Peter Swire is the W3C's new co-chair for a contentious effort to create a standard that will let people tell Web sites not to track their online behavior.
Peter Swire, an Ohio State law professor and privacy expert who has worked with the Obama administration, is stepping into a contentious process to create a standard way to let people stop Web sites from tracking their online behavior.
Aleecia M. McDonald announced today she's stepping down as co-chair of the Do Not Track standardization effort at the World Wide Web Consortium. She previously worked for Firefox maker Mozilla, which launched the current DNT technology after the U.S. Federal Trade Commission sought a mechanism to block online tracking, but she currently works for a program within Stanford University's law school.
"Stanford's Center for Internet and Society has had endless patience with DNT taking time far in excess of what I anticipated," McDonald said in a mailing list post announcing Swire that is replacing her. The other co-chair remains Matthias Schunter, an Intel employee.
The Wall Street Journal reported the change today, characterizing Swire's involvement as an attempt to salvage the DNT process.
The proposal has indeed been very contentious, with advertisers and privacy advocates rarely seeing the issue eye to eye in the W3C's Tracking Protection Working Group. One major issue is whether DNT should be enabled by default in browsers.
Mozilla sees Swire's appointment as constructive.
"Peter Swire brings considerable expertise and insight in law, technology and policy to this new role as co-chair of the W3C Tracking Protection Working Group," Mozilla Chief Privacy Officer Alex Fowler said in a statement. "I've seen how Peter works over the years and have always been impressed with his ability to bring stakeholders together, break through political quagmires, and move forward in a balanced manner."
Swire has monitored DNT closely and testified before the U.S. Senate about DNT in June.
In that testimony, Swire took issue with the Digital Advertising Alliance request for an exception to DNT restrictions "for market research or product development." Swire testified:
These exceptions are so open-ended that I have not been able to discern any limits on collection under them. Market research includes "research about consumers." That would seem to include keeping track of every click made by a consumer. Market research also includes analysis of "consumer preferences and behaviors." Again, if I were an FTC enforcer, I don't know what lies outside the scope of the exception. The definition of product development is similarly broad. It includes analysis of "the characteristics of a market or group of consumers." To analyze a "group of consumers" would seemingly permit collecting each click made by those consumers. Similarly, product development includes analysis of "the performance of a product, service, or feature."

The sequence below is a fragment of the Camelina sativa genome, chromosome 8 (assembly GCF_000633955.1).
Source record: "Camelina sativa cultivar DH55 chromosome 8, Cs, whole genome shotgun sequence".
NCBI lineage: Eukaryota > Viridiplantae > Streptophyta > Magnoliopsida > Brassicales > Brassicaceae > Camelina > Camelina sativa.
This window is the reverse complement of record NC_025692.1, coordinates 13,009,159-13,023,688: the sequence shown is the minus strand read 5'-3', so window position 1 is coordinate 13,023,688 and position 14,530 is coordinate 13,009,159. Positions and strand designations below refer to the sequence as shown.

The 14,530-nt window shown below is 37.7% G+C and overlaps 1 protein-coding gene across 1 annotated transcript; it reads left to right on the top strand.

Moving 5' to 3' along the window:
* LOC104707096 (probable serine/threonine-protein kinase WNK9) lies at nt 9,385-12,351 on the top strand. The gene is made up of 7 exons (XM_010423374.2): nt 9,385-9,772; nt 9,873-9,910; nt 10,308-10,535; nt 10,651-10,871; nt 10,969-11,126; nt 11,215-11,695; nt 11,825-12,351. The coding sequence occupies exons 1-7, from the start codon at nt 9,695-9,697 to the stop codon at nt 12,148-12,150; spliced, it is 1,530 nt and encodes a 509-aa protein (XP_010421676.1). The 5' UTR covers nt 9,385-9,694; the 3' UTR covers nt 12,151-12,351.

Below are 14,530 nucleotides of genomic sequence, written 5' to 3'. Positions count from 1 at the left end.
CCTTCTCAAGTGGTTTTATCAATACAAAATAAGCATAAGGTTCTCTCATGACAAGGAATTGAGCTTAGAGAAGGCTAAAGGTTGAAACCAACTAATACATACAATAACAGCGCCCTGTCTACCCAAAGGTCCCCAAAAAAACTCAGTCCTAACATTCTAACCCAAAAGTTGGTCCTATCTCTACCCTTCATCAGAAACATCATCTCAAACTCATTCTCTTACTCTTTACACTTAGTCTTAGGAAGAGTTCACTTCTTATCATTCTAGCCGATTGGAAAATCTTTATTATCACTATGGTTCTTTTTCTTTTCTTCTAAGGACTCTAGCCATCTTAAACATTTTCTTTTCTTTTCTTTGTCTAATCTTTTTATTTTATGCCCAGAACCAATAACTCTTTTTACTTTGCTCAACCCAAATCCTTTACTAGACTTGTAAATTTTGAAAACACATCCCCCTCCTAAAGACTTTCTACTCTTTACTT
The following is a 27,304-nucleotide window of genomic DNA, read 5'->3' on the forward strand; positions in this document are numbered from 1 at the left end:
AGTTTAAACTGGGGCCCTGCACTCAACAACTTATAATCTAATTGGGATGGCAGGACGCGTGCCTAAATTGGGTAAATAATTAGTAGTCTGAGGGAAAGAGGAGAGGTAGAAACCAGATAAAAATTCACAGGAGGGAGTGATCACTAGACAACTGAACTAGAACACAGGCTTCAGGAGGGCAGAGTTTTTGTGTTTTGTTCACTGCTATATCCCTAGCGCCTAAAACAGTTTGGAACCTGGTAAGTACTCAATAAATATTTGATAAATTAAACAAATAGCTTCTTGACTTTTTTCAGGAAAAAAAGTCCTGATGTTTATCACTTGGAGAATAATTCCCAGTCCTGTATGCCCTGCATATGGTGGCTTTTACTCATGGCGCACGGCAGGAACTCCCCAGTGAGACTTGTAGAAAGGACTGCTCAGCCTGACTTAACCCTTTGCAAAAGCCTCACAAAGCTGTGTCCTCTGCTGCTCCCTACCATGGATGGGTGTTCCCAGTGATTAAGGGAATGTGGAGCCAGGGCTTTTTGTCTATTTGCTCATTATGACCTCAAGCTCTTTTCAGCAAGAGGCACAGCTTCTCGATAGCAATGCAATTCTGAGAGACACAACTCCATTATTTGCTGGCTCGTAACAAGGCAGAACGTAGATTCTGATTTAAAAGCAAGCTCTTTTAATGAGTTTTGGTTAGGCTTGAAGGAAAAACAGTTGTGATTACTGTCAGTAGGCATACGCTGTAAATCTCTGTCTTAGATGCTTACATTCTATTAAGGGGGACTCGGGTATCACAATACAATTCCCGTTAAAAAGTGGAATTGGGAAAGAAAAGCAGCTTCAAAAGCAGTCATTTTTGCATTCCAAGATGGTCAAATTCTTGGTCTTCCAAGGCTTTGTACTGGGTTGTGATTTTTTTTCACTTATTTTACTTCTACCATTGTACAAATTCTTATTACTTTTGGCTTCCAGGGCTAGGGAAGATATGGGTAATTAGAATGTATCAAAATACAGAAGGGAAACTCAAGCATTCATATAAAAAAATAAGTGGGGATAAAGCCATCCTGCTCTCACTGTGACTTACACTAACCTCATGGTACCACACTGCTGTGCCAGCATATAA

Swire also said calls for industry self-regulation are only effective when a real threat of governmental regulation motivates meaningful change. And he concluded with a pro-privacy statement.
"I personally would not like to have an Internet where I believed that each moment of my browsing might easily be breached and shown to the entire world," he told the Senate. "For you and your families, it would reduce the quality of the Internet if you thought that any page you visited needed to be treated like something that might be released to the public."
Regarding the issue of default DNT settings, Mozilla and Google follow the original standard drafted by Adobe Systems' Roy Fielding of leaving DNT disabled unless a person explicitly turns on the tracking protection. But Microsoft, saying it thinks a stronger privacy stance is required, enables DNT by default in IE10 on Windows 8 if a person accepts the default settings Microsoft suggests. Advertising industry representatives, however, say they'll ignore DNT preferences altogether if it's enabled by default.
Fielding, a founder of the Apache Web server project, wrote a patch that ignores IE10's DNT setting. Yahoo will also ignore IE10's DNT setting, the company said in October. But Paul Cotton, leader of Microsoft's Web standards work, said in an interview he believes Microsoft's DNT stance is the right one.
If advertisers don't budge, there's the prospect they'd have to submit to regulation or a law requiring them to do something. But the FTC stopped short of regulation before, and some in Congress have come to advertisers' defense.
The Electronic Frontier Foundation said Swire oversees the matter of DNT compliance and Schunter oversees the technical functioning of the DNT specification itself.
"We look forward to working with Swire on hammering out powerful standards for protecting online privacy," the EFF said in a statement.
Updated at 12:12 a.m. PT November 28 with Swire's 2012 Senate testimony and comments from the EFF.